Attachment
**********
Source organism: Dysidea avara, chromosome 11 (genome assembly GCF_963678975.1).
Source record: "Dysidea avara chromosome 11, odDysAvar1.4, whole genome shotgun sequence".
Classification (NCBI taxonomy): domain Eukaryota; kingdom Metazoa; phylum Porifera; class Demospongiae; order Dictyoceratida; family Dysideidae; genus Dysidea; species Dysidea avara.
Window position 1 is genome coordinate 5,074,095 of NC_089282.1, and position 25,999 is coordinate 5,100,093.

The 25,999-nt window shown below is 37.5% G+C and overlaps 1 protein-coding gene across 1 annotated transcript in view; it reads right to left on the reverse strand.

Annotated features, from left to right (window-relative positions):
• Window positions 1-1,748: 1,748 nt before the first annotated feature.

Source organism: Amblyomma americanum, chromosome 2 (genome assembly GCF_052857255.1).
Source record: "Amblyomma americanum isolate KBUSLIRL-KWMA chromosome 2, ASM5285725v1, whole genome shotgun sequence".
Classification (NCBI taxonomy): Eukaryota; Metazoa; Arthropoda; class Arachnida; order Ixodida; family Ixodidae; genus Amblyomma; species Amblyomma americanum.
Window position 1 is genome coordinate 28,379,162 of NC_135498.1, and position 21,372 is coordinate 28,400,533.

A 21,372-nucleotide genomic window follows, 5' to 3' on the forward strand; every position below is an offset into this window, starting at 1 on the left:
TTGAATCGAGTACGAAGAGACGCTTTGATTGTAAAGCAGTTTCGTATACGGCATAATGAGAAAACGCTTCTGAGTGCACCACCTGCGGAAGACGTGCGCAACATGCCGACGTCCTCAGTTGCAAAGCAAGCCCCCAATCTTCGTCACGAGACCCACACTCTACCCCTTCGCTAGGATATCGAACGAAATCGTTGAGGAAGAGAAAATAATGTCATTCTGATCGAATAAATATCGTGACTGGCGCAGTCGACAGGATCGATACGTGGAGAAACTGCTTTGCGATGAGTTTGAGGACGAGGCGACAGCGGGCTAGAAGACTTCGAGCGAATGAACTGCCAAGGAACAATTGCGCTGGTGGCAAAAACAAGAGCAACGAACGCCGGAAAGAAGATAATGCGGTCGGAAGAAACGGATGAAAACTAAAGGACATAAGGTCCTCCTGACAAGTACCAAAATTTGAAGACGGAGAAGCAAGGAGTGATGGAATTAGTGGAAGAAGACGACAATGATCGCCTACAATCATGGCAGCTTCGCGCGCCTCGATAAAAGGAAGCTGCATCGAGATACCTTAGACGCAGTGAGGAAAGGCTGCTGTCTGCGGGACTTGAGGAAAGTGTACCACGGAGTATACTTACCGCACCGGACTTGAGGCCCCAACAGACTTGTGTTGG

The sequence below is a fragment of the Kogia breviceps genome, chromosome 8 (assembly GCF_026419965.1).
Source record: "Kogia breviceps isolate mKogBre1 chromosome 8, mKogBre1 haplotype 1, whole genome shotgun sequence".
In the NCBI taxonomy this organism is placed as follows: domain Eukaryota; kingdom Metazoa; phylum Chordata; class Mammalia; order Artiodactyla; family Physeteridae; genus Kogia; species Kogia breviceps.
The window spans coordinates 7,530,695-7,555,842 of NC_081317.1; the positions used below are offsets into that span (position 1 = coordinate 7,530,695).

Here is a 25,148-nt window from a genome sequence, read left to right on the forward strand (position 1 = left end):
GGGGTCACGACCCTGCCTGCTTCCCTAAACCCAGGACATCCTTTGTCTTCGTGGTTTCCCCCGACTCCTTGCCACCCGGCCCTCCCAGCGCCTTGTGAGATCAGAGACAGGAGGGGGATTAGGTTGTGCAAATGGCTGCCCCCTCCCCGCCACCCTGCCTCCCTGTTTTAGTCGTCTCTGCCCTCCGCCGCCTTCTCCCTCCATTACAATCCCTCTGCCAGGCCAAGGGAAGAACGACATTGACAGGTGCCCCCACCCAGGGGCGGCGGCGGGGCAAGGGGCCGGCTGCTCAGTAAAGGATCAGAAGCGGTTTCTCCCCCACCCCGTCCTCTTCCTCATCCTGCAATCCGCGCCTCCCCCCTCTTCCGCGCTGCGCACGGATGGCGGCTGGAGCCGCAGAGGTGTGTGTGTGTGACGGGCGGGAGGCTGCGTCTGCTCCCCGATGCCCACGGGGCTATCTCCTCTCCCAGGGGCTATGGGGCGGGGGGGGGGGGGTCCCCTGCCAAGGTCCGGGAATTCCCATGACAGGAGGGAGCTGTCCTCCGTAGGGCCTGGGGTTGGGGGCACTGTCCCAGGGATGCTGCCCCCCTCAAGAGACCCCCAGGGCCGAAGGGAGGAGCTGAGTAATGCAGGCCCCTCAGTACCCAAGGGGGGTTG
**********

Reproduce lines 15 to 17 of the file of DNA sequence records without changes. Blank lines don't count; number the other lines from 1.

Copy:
Source record: "Kogia breviceps isolate mKogBre1 chromosome 8, mKogBre1 haplotype 1, whole genome shotgun sequence".
In the NCBI taxonomy this organism is placed as follows: domain Eukaryota; kingdom Metazoa; phylum Chordata; class Mammalia; order Artiodactyla; family Physeteridae; genus Kogia; species Kogia breviceps.
The window spans coordinates 7,530,695-7,555,842 of NC_081317.1; the positions used below are offsets into that span (position 1 = coordinate 7,530,695).